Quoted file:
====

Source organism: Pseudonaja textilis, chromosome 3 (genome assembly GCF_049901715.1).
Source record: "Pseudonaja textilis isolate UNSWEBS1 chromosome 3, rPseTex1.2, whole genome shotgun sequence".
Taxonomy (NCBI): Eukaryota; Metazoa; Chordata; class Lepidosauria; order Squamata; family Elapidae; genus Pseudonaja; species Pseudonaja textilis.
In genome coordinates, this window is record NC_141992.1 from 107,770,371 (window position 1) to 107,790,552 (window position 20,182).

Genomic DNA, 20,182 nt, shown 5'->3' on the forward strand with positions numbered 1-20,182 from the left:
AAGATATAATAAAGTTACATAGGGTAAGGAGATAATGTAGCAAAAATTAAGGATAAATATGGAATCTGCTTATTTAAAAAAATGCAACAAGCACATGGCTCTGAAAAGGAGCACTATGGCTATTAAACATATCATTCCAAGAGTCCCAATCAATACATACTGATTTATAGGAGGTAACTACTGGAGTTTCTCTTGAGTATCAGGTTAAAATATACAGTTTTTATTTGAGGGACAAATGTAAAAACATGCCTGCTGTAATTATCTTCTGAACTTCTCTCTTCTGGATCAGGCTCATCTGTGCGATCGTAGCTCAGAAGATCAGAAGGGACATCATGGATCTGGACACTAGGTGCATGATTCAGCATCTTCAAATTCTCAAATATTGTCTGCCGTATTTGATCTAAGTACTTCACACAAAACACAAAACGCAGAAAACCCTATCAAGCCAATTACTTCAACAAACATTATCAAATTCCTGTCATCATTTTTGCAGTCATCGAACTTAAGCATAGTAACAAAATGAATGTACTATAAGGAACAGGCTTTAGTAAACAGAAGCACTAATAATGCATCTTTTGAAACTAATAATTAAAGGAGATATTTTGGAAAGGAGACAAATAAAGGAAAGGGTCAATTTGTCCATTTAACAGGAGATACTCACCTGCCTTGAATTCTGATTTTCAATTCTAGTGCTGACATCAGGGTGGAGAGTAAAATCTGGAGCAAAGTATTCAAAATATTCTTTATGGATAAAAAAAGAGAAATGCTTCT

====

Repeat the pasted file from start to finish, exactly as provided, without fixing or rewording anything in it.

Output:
Source organism: Pseudonaja textilis, chromosome 3 (genome assembly GCF_049901715.1).
Source record: "Pseudonaja textilis isolate UNSWEBS1 chromosome 3, rPseTex1.2, whole genome shotgun sequence".
Taxonomy (NCBI): Eukaryota; Metazoa; Chordata; class Lepidosauria; order Squamata; family Elapidae; genus Pseudonaja; species Pseudonaja textilis.
In genome coordinates, this window is record NC_141992.1 from 107,770,371 (window position 1) to 107,790,552 (window position 20,182).

Genomic DNA, 20,182 nt, shown 5'->3' on the forward strand with positions numbered 1-20,182 from the left:
AAGATATAATAAAGTTACATAGGGTAAGGAGATAATGTAGCAAAAATTAAGGATAAATATGGAATCTGCTTATTTAAAAAAATGCAACAAGCACATGGCTCTGAAAAGGAGCACTATGGCTATTAAACATATCATTCCAAGAGTCCCAATCAATACATACTGATTTATAGGAGGTAACTACTGGAGTTTCTCTTGAGTATCAGGTTAAAATATACAGTTTTTATTTGAGGGACAAATGTAAAAACATGCCTGCTGTAATTATCTTCTGAACTTCTCTCTTCTGGATCAGGCTCATCTGTGCGATCGTAGCTCAGAAGATCAGAAGGGACATCATGGATCTGGACACTAGGTGCATGATTCAGCATCTTCAAATTCTCAAATATTGTCTGCCGTATTTGATCTAAGTACTTCACACAAAACACAAAACGCAGAAAACCCTATCAAGCCAATTACTTCAACAAACATTATCAAATTCCTGTCATCATTTTTGCAGTCATCGAACTTAAGCATAGTAACAAAATGAATGTACTATAAGGAACAGGCTTTAGTAAACAGAAGCACTAATAATGCATCTTTTGAAACTAATAATTAAAGGAGATATTTTGGAAAGGAGACAAATAAAGGAAAGGGTCAATTTGTCCATTTAACAGGAGATACTCACCTGCCTTGAATTCTGATTTTCAATTCTAGTGCTGACATCAGGGTGGAGAGTAAAATCTGGAGCAAAGTATTCAAAATATTCTTTATGGATAAAAAAAGAGAAATGCTTCT